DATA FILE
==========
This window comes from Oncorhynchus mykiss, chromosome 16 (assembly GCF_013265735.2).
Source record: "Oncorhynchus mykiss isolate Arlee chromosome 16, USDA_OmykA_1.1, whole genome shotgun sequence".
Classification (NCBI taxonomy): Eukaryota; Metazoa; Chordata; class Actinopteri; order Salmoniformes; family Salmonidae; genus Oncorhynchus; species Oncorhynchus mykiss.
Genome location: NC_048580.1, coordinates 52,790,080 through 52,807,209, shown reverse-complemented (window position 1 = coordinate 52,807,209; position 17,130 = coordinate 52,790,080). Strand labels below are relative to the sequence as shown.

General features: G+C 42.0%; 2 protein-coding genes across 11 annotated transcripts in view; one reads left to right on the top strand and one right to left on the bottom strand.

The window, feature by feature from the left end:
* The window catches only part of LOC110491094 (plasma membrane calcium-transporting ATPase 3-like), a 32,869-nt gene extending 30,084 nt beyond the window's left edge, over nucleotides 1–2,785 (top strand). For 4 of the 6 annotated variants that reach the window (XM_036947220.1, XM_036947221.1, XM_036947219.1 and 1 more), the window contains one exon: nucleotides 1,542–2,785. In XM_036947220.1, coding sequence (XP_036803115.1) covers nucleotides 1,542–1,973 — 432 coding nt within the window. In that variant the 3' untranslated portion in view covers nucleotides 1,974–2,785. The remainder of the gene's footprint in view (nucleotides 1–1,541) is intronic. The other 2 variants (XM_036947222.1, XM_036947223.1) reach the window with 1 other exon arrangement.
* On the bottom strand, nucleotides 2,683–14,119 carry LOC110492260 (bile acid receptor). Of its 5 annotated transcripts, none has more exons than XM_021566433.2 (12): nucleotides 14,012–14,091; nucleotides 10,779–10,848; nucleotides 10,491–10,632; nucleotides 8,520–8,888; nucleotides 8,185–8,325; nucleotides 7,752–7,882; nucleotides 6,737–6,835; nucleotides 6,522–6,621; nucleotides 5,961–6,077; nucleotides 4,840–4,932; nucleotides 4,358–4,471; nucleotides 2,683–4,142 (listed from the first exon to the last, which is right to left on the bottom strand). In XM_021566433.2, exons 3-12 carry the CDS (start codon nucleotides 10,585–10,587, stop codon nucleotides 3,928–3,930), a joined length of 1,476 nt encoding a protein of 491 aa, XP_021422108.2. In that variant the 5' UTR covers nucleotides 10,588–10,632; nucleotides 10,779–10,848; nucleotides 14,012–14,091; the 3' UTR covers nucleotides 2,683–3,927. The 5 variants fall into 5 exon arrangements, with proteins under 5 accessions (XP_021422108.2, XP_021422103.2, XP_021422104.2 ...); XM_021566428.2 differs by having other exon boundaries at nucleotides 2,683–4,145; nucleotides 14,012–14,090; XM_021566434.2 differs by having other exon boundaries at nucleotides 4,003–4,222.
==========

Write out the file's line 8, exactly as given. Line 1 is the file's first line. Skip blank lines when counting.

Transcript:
* On the bottom strand, nucleotides 2,683–14,119 carry LOC110492260 (bile acid receptor). Of its 5 annotated transcripts, none has more exons than XM_021566433.2 (12): nucleotides 14,012–14,091; nucleotides 10,779–10,848; nucleotides 10,491–10,632; nucleotides 8,520–8,888; nucleotides 8,185–8,325; nucleotides 7,752–7,882; nucleotides 6,737–6,835; nucleotides 6,522–6,621; nucleotides 5,961–6,077; nucleotides 4,840–4,932; nucleotides 4,358–4,471; nucleotides 2,683–4,142 (listed from the first exon to the last, which is right to left on the bottom strand). In XM_021566433.2, exons 3-12 carry the CDS (start codon nucleotides 10,585–10,587, stop codon nucleotides 3,928–3,930), a joined length of 1,476 nt encoding a protein of 491 aa, XP_021422108.2. In that variant the 5' UTR covers nucleotides 10,588–10,632; nucleotides 10,779–10,848; nucleotides 14,012–14,091; the 3' UTR covers nucleotides 2,683–3,927. The 5 variants fall into 5 exon arrangements, with proteins under 5 accessions (XP_021422108.2, XP_021422103.2, XP_021422104.2 ...); XM_021566428.2 differs by having other exon boundaries at nucleotides 2,683–4,145; nucleotides 14,012–14,090; XM_021566434.2 differs by having other exon boundaries at nucleotides 4,003–4,222.